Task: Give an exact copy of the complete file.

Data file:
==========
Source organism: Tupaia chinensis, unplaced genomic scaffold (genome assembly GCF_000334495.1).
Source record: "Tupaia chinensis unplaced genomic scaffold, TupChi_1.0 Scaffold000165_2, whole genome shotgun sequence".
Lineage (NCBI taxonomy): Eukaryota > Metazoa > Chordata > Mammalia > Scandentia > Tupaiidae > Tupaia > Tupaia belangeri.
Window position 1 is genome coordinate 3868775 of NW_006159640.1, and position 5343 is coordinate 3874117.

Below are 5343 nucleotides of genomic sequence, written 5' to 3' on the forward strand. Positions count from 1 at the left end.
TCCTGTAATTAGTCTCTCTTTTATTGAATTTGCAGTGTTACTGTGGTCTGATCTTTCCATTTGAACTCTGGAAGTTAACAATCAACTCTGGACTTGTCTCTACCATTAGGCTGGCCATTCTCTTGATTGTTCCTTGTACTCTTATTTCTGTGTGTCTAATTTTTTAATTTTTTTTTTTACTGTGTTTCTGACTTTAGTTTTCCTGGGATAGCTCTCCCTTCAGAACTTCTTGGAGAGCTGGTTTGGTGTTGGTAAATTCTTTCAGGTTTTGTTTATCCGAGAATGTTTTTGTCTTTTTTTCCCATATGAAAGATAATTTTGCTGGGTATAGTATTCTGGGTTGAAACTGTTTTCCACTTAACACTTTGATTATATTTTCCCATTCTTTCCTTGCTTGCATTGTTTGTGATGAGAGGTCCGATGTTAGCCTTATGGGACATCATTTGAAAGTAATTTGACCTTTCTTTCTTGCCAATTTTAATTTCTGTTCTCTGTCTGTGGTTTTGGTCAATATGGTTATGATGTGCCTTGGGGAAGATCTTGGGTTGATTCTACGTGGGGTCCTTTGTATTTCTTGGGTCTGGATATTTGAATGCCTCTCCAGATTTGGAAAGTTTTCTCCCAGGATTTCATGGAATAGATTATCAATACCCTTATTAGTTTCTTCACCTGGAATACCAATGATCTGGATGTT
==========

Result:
Source organism: Tupaia chinensis, unplaced genomic scaffold (genome assembly GCF_000334495.1).
Source record: "Tupaia chinensis unplaced genomic scaffold, TupChi_1.0 Scaffold000165_2, whole genome shotgun sequence".
Lineage (NCBI taxonomy): Eukaryota > Metazoa > Chordata > Mammalia > Scandentia > Tupaiidae > Tupaia > Tupaia belangeri.
Window position 1 is genome coordinate 3868775 of NW_006159640.1, and position 5343 is coordinate 3874117.

Below are 5343 nucleotides of genomic sequence, written 5' to 3' on the forward strand. Positions count from 1 at the left end.
TCCTGTAATTAGTCTCTCTTTTATTGAATTTGCAGTGTTACTGTGGTCTGATCTTTCCATTTGAACTCTGGAAGTTAACAATCAACTCTGGACTTGTCTCTACCATTAGGCTGGCCATTCTCTTGATTGTTCCTTGTACTCTTATTTCTGTGTGTCTAATTTTTTAATTTTTTTTTTTACTGTGTTTCTGACTTTAGTTTTCCTGGGATAGCTCTCCCTTCAGAACTTCTTGGAGAGCTGGTTTGGTGTTGGTAAATTCTTTCAGGTTTTGTTTATCCGAGAATGTTTTTGTCTTTTTTTCCCATATGAAAGATAATTTTGCTGGGTATAGTATTCTGGGTTGAAACTGTTTTCCACTTAACACTTTGATTATATTTTCCCATTCTTTCCTTGCTTGCATTGTTTGTGATGAGAGGTCCGATGTTAGCCTTATGGGACATCATTTGAAAGTAATTTGACCTTTCTTTCTTGCCAATTTTAATTTCTGTTCTCTGTCTGTGGTTTTGGTCAATATGGTTATGATGTGCCTTGGGGAAGATCTTGGGTTGATTCTACGTGGGGTCCTTTGTATTTCTTGGGTCTGGATATTTGAATGCCTCTCCAGATTTGGAAAGTTTTCTCCCAGGATTTCATGGAATAGATTATCAATACCCTTATTAGTTTCTTCACCTGGAATACCAATGATCTGGATGTT